Eastern Aleppo—occupied by Syrian rebels—is facing a food crisis. Residents have no access to even clean water at the moment.
The United Nations estimates that about 13.5 million people in Syria are in need of “‘humanitarian assistance”; the organisation’s last food relief effort went through in August. A more recent shipment plan was rejected by the Syrian government for reasons that are still being investigated.
The UN is not allowed to provide air drops, and will not be able to do so until they’re given a signal from the Syrian government. On September 19, there was an air-strike on an aid convoy and about 18 trucks were hit.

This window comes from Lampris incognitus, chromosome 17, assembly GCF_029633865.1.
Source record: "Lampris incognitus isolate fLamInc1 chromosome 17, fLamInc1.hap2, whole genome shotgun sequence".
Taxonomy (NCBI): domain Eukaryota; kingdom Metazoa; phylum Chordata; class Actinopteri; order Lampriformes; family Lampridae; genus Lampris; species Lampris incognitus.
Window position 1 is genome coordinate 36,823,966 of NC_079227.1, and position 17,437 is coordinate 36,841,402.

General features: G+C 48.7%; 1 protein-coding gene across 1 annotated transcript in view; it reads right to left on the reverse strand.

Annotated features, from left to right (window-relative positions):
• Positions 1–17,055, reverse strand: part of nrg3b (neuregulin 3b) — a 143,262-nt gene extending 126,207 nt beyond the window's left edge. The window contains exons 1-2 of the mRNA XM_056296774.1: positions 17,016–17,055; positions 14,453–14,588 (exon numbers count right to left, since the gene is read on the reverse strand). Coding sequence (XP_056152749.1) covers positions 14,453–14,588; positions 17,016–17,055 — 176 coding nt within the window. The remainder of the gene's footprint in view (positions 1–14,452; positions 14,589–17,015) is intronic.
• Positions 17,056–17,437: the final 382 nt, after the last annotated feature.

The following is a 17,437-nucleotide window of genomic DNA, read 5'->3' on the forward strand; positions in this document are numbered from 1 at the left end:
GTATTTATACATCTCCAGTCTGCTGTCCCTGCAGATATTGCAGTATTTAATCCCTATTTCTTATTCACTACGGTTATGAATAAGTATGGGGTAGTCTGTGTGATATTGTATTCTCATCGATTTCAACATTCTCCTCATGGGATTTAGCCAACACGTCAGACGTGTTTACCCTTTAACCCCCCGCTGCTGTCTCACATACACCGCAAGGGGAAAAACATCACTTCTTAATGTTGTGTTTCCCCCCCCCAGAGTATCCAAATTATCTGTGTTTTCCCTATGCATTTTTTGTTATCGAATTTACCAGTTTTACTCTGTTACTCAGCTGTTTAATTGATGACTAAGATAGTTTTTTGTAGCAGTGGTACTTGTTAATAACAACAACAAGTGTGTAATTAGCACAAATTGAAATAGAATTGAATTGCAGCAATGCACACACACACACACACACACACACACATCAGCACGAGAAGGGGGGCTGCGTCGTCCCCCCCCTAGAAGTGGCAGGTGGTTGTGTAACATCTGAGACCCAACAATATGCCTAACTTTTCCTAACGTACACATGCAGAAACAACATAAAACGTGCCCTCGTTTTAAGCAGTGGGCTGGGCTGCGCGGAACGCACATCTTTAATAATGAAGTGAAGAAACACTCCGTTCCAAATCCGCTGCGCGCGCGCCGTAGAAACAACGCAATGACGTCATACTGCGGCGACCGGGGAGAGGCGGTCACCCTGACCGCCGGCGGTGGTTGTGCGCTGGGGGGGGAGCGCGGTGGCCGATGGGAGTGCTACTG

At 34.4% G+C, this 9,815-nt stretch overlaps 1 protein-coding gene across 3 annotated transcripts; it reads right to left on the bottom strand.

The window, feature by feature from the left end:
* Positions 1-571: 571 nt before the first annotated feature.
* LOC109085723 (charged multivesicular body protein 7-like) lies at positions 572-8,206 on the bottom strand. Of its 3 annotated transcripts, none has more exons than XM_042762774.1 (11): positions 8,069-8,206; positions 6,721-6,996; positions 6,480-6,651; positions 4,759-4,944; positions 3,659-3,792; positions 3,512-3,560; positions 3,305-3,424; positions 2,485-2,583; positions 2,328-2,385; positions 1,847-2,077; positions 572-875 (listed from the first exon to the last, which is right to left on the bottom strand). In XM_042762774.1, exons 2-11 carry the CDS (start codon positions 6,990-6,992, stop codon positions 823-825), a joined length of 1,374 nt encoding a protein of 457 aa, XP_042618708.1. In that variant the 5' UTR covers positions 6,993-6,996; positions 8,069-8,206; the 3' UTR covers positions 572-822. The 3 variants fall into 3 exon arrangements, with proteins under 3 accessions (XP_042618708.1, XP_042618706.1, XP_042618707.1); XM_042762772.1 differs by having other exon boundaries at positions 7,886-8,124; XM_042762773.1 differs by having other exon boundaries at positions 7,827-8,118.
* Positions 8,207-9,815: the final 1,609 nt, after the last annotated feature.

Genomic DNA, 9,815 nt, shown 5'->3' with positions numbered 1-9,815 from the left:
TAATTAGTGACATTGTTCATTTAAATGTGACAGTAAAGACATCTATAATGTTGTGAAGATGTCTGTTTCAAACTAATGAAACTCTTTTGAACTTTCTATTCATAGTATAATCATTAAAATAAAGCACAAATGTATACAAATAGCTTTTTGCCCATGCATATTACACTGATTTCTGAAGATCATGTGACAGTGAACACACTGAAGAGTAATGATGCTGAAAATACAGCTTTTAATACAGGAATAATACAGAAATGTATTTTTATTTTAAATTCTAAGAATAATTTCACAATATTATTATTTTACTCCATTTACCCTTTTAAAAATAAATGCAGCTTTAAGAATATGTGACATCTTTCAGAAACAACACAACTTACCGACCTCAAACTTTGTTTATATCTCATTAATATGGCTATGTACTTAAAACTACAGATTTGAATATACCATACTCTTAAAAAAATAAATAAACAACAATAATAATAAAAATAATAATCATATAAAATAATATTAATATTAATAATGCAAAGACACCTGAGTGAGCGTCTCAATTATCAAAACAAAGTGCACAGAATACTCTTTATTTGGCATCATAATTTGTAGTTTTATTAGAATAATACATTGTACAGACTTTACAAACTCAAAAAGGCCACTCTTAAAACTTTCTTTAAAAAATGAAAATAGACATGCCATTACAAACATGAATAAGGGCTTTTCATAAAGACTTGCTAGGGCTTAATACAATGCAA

Syrians will have to turn to local markets without this aid. Unfortunately, prices at these markets have skyrocketed as a sense of desperation has been prevailing.
Those living in Aleppo have been provided with “‘humanitarian corridors”’ by the Russians but do not want to leave. Their trust in the Government is low.
Update, December 1st, 2016:
Chances of starvation in Aleppo have risen considerably during the past week. The last round of air strikes (on Saturday) left close to 40 people dead. Stores have closed and food supplies are even more scarce than before. Medical aid is limited, too.
Mosul, in Iraq, faces a similar humanitarian crisis. Water supply has been cut off to 650,000 people in a clash between the Islamic State militants and the Iraqi government (backed by the US). Due to inflation, poor families are finding it increasingly difficult to provide themselves with sufficient amounts of food. Prices are expected to double in the near future.